[Interview] Director Robin Pront for THE SILENCING
Courtesy of Saban Films
A wildlife sanctuary becomes the hunting ground for a serial killer in director Robin Pront’s new film THE SILENCING, out in theaters, on VOD, and Digital August 14.

In this eerie crime drama from Saban Films, Rayburn’s (Nikolaj Coster-Waldau) mission to find his missing daughter turns deadly when he discovers a mysterious figure is hunting young women in his own backyard. While the film presents itself as a classic thriller, THE SILENCING sets itself apart from similar genre fare by exploring themes of loss, grief, and addiction in a small town.

I had a chance to talk with director Robin Pront to discuss the film, his process, and his obsession with dark topics.

Could you tell me a little bit about how you got involved with the production of THE SILENCING? What drew you to the project?

Robin Pront: I was sent the script back in 2018, and I just really connected with it because it’s rare these days that you get a script with multi-layered characters [that are] morally ambiguous. I also just loved the [idea] of a small-town crime murder mystery. I just gravitate toward those kinds of premises in film. When I read the script, I was like “Wow, I gotta do this.” So, I [transferred] that enthusiasm to the producers, and that’s how I got attached to the project.

Nikolaj Coster-Waldau in THE SILENCING l Courtesy of Saban Films

You said you gravitate to darker stories about crime and mystery. Those are very somber genres to immerse yourself in. What is the experience like to eat, sleep, and breathe such a dark story?

Robin Pront: I think it’s just how I’m wired. I just like the darker stuff. In everything: in art, in books. I love all types of true crime stuff. I have this weird obsession with watching prison documentaries and horrible things about concentration camps before I go to bed. I don’t know. The dark side of humanity just something I gravitate toward. It just fascinates me.

Your filming style is very clear and straightforward. I’d almost liken it to precise prose. How did you develop that style? What makes you want to tell stories visually this way?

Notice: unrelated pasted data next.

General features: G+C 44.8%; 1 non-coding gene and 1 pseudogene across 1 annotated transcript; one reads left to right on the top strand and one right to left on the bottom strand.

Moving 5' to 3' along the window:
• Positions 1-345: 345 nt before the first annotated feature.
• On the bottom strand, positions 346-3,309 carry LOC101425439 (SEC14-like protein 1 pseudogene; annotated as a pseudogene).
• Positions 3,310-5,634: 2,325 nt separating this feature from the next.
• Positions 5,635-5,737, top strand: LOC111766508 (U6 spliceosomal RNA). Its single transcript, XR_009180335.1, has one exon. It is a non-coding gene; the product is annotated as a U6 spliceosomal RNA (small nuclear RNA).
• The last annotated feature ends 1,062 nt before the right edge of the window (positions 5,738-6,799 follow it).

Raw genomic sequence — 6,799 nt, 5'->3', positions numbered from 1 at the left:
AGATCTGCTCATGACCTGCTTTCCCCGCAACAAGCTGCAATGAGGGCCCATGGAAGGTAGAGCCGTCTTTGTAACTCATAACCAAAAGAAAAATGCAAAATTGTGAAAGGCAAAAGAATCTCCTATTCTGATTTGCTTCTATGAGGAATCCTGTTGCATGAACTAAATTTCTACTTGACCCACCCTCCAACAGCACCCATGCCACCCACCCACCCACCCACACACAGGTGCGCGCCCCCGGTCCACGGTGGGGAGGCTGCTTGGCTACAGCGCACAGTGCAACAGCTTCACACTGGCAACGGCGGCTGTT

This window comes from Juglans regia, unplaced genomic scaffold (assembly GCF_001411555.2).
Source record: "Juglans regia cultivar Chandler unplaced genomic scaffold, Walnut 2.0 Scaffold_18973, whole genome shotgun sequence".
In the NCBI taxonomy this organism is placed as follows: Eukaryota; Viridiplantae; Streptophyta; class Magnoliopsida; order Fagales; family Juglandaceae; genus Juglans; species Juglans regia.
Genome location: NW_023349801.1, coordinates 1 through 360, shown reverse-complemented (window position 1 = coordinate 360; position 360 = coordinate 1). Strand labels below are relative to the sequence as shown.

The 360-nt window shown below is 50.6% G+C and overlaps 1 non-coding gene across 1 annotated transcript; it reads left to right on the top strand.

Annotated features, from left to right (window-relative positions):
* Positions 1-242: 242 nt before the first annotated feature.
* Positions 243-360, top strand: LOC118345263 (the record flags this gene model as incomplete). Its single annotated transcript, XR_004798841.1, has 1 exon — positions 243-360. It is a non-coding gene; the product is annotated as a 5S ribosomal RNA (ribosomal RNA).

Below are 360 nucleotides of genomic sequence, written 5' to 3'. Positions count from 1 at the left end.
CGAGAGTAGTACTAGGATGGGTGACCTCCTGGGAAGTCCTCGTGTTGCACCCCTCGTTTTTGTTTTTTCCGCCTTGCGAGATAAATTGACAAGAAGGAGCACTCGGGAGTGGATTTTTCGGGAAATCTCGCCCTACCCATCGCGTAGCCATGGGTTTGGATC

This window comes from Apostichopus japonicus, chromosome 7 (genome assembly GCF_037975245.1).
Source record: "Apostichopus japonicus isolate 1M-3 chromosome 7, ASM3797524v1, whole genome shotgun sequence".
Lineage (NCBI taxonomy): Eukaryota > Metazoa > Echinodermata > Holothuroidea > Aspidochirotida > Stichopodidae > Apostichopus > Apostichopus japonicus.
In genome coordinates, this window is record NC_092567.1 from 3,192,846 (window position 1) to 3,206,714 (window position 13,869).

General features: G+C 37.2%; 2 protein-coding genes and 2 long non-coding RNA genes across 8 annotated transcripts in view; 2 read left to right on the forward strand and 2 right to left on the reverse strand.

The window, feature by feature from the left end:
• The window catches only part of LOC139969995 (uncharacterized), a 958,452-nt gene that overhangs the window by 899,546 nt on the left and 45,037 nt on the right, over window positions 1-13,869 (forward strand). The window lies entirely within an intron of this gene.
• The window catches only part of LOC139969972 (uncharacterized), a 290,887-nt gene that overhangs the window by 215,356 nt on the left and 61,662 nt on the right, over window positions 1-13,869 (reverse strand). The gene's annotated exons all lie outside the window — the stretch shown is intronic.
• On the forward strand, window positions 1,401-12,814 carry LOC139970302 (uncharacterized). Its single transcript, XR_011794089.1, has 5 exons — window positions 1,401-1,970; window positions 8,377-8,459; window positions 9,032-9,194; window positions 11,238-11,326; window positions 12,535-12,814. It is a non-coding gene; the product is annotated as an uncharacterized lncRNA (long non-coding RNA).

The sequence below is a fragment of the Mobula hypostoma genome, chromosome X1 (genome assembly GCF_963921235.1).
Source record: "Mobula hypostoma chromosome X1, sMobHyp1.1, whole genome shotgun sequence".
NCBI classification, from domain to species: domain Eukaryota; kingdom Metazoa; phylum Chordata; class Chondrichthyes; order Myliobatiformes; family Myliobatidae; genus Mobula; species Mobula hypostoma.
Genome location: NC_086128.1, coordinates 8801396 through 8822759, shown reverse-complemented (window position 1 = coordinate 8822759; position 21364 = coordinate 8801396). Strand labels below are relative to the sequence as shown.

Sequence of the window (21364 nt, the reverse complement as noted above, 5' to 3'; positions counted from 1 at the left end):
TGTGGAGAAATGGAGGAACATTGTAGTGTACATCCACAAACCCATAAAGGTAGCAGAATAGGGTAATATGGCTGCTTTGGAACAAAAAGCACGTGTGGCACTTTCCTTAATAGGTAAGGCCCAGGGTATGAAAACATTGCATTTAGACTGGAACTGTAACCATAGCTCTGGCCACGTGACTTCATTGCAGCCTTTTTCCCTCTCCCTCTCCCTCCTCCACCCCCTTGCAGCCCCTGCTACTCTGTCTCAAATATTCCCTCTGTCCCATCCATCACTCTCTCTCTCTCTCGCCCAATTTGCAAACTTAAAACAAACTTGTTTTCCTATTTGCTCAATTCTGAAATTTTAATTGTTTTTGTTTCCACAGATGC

Robin Pront: It was a combination of a lot of things. What I thought would be original for [THE SILENCING] was [for it to have] some kind of European social realist vibe to it, you know? [Like] a lot of the handheld [camera work] and getting close up with the characters in the wild and the nature to create distance. The combination of the two [styles] was something that I thought would be cool.

Also, sometimes it’s faster, you know? You’re working in the woods. You don’t have time to put [camera] tracks everywhere. So it also has an economical, realistic side to it. But it felt really right for this movie. In my previous movie, everything was a lot more composed and controlled with tracking shots and all that stuff. And just wanted to do something different for this film.

But visually, I just love these dark, bleak images, but always I’m looking for color in the movie. When people say that the movie’s very dark, I agree. But I try to work with color as well. Me and my DP, we try to put a lot of color in the image. I love dark movies that are still bright with colors. Like Good Time by the Safdie brothers.

Hero Fiennes Tiffen in THE SILENCING l Courtesy of Saban Films

THE SILENCING has a lot of twists and turns that play so great. In stories like this, it’s important to give the audience clues about where the film is going without revealing too much. How do you as a director approach the challenge of walking that line?

Robin Pront: That’s always the thing. You work on set, but there’s always the edit. So, when you’re talking about clues, you just shoot and when you get to the edit, you decide what you need. You don’t want to be into the edit and thinking “Oh man, I did not shoot that, but I need it now,” so you try to work your way around it. You have to be confident, you know? You have to be like, “This is the story I want to tell.”

I think the most important thing for a director is getting the tone right. You have to be the guardian of the tone of the movie. That’s the most important thing.

Building off that, you’re kind of a magician at building tension. As a viewer, you can feel the tension building, but you can’t pinpoint exactly what you–as the director–are doing to build it. Are you finding that tension in the edit, or do you have a good idea where you’re going before you even start shooting?

Robin Pront: Well, there are certain moments, of course, in the script, [where] you say, “Alright, I want to do this here.” Like I said, I try to visualize the movie in my head, and then I go to set, and block it with the actors. And sometimes something happens while you’re shooting that you hadn’t even thought of, and you’re like, “OK this is great. Let’s do it like this.”

You’re always thinking about it, you know? [I’ve said before], you make your movie three times. You do it while you’re writing; you do it while you’re shooting, and you do it in the edit. It’s always three different movies.

This was a wonderful conversation, and I hope that so many people get a chance to see THE SILENCING.

THE SILENCING will be available in theaters, On Demand, and On Digital August 14, 2020. To learn more about the film, check out our review here.

Adrienne Clark
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Adrienne is a writer and editor living in the rain clouds of Seattle. When she is not writing about horror for various websites and institutions, she's staring out the window thinking about commas as a production editor for both fiction and nonfiction books. The rest of the time she can be found screening strange and obscure films for anyone brave enough to join in the fun.
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